Sunday 19 May
Broad-toothed mouse (Mastacomys fuscus)
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Broad-toothed mouse fact file
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Broad-toothed mouse description
A tubby, compact rodent that is endemic to south-eastern Australia, the broad-toothed mouse (Mastacomys fuscus) earns its common name from its wide incisors and molar teeth, which are used to grind grasses (2) (3). This miniscule mammal has a short, wide face, and a relatively short tail, which is ringed and largely naked (3). The small, rounded ears are covered in tiny, sandy-brown hairs (2). The coat of the broad-toothed mouse is sandy-brown to dark brown on the upperparts (2), often tinged with attractive reddish highlights (3), and there are long, black guard hairs on the back. The fur on the underparts is pale grey to buff-grey, and the feet are dusky brown (2).
- Also known as
- broad-toothed rat. Top
Australian Wildlife Conservancy:
- A species or taxonomic group that is only found in one particular country or geographic area.
- Previously domesticated animals that have returned to a wild state.
- The state of being pregnant; the period from conception to birth.
- Guard hair
- In some mammals, long, coarse hairs that protect the softer layer of fur below.
- An animal that consumes only vegetable matter.
- A type of vegetation with hard, thick-skinned leaves; for example, eucalypts and acacias.
- Describes an animal, a pair of animals or a colony that occupies and defends an area.
IUCN Red List (April, 2011)
Biodiversity Information Resources and Data - Broad-toothed rat (April, 2011)
Threatened Species: Species, populations & ecological communities of NSW - Broad-toothed rat (April, 2011)
- Driessen, M.M (2002) Broad-toothed rat, Mastacomys fuscus (Rodentia, Muridae), found in alpine heathland in Tasmania. Australian Mammalogy, 23: 163-165.
- Bubela, T.M. and Happold, D.C.D. (1993) The social organisation and mating system of an Australian Subalpine rodent, the broad-toothed rat, Mastacomys fuscus Thomas. Wildlife Research, 20: 405-417.
- Bubela, T.M., Happold, D.C.D. and Broome, L.S. (1991) Home range and activity of the broad-toothed rat, Mastacomys fuscus, in Subalpine Heathland. Wildlife Research, 18: 39-48.
- Green, K. (2002) Selective predation on the broad-toothed rat, Mastacomys fuscus (Rodentia: Muridae), by the introduced red fox, Vulpes vulpes (Carnivora: Canidae), in the Snowy Mountains, Australia. Austral Ecology, 27: 353-359.
- Green, K. and Osborne, W.S. (2003) The distribution and status of the broad-toothed rat Mastacomys fuscus (Rodentia: Muridae) in New South Wales and the Australian Capital Territory. Australian Zoologist, 32: 229-237.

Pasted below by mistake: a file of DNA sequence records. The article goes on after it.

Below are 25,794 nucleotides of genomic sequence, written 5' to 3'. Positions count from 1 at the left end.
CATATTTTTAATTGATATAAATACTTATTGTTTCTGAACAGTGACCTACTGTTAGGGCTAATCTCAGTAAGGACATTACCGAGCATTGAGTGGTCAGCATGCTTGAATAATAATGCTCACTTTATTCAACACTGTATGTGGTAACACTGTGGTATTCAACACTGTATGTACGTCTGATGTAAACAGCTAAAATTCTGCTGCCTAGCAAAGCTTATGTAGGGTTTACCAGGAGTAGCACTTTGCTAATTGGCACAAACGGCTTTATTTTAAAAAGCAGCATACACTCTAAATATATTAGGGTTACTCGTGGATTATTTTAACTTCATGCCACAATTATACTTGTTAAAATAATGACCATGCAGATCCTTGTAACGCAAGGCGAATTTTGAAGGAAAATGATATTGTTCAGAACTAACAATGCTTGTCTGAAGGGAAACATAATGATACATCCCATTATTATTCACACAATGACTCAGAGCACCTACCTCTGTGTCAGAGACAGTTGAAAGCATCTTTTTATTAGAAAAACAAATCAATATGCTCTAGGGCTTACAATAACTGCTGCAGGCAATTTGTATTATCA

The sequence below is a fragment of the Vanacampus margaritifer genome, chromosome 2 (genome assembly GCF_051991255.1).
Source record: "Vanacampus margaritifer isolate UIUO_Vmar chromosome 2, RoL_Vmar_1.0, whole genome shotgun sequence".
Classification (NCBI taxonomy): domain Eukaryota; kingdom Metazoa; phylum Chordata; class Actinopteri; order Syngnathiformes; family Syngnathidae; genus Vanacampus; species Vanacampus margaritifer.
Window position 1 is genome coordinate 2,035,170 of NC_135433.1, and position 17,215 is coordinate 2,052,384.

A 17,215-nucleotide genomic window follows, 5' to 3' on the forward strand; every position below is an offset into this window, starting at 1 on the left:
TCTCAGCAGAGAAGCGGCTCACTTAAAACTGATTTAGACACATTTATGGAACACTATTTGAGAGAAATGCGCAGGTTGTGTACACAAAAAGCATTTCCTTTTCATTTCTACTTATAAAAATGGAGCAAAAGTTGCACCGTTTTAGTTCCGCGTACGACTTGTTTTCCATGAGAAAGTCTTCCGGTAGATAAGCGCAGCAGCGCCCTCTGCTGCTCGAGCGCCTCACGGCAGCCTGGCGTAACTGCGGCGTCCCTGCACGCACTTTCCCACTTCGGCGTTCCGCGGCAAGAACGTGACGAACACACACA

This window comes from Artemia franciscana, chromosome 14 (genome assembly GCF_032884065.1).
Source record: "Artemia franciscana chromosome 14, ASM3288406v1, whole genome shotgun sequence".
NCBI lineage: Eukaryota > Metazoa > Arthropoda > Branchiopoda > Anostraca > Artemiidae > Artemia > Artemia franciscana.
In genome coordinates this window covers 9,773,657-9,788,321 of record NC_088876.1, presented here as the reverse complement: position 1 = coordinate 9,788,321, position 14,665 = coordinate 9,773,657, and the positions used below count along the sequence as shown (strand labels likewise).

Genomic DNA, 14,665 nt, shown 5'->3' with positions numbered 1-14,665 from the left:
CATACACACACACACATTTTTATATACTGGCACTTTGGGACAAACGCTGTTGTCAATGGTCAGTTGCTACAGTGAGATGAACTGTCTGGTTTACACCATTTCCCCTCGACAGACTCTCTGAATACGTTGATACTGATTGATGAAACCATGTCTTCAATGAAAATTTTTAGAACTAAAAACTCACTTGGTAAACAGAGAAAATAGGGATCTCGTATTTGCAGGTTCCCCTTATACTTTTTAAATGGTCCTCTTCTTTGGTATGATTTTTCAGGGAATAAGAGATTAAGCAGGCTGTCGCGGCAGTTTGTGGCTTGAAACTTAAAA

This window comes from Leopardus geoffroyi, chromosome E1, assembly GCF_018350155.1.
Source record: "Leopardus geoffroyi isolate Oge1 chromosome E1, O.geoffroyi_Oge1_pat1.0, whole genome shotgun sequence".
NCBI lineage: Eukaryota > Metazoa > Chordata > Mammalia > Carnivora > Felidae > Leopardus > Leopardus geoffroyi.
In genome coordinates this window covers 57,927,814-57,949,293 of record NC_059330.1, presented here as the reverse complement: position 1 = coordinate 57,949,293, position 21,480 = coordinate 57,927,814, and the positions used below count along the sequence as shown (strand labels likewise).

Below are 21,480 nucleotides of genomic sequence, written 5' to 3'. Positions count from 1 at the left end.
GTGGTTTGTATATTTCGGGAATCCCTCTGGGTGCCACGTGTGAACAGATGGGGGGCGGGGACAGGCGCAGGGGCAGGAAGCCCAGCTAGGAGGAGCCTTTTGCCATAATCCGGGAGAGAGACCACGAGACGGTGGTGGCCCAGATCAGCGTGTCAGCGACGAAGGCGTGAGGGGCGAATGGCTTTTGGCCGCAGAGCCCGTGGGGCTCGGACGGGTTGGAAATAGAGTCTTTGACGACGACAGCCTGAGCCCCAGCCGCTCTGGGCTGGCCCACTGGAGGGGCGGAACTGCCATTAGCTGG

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Broad-toothed mouse biology
A specialist herbivore, the broad-toothed mouse feeds almost entirely on grasses and sedges of the families Poaceae and Cyperaceae, although seeds and mosses are also eaten (2) (3). Food is mainly gathered at night during summer and autumn, but during the afternoon and early evening in winter (3). The broad-toothed mouse lives in a complex of runways through dense vegetation, with these relatively warm tunnels enabling it to remain active during the winter, when snow covers its habitat (3).
The broad-toothed mouse has a complex social organisation, being solitary in summer months and communal in winter (5) (6). It is most active in January and February and least active in winter, when it is often found huddled for warmth in mixed-sex groups in nests, built in dense grasses or under logs (3).
Breeding takes place in spring and summer, when the female broad-toothed mouse produces two litters of one to four young (1) (2). The gestation period is around 35 days. Mating for the first litter occurs in mid to late October and the first litter is born in late November or early December. Mating for the second litter then takes place in late December or early January, with the young born in late February or early March (6). The female broad-toothed mouse is territorial during the breeding season, driving males away after the young are born (2)Top
Broad-toothed mouse range
Endemic to south-eastern Australia, the broad-toothed mouse is found in the Snowy Mountains of New South Wales and the Australian Capital Territory, Barrington Tops in New South Wales, the Eastern Highlands, Victorian Alps, Otway Ranges, and Wilsons Promontory in Victoria (1). It also occurs in western Tasmania (4).Top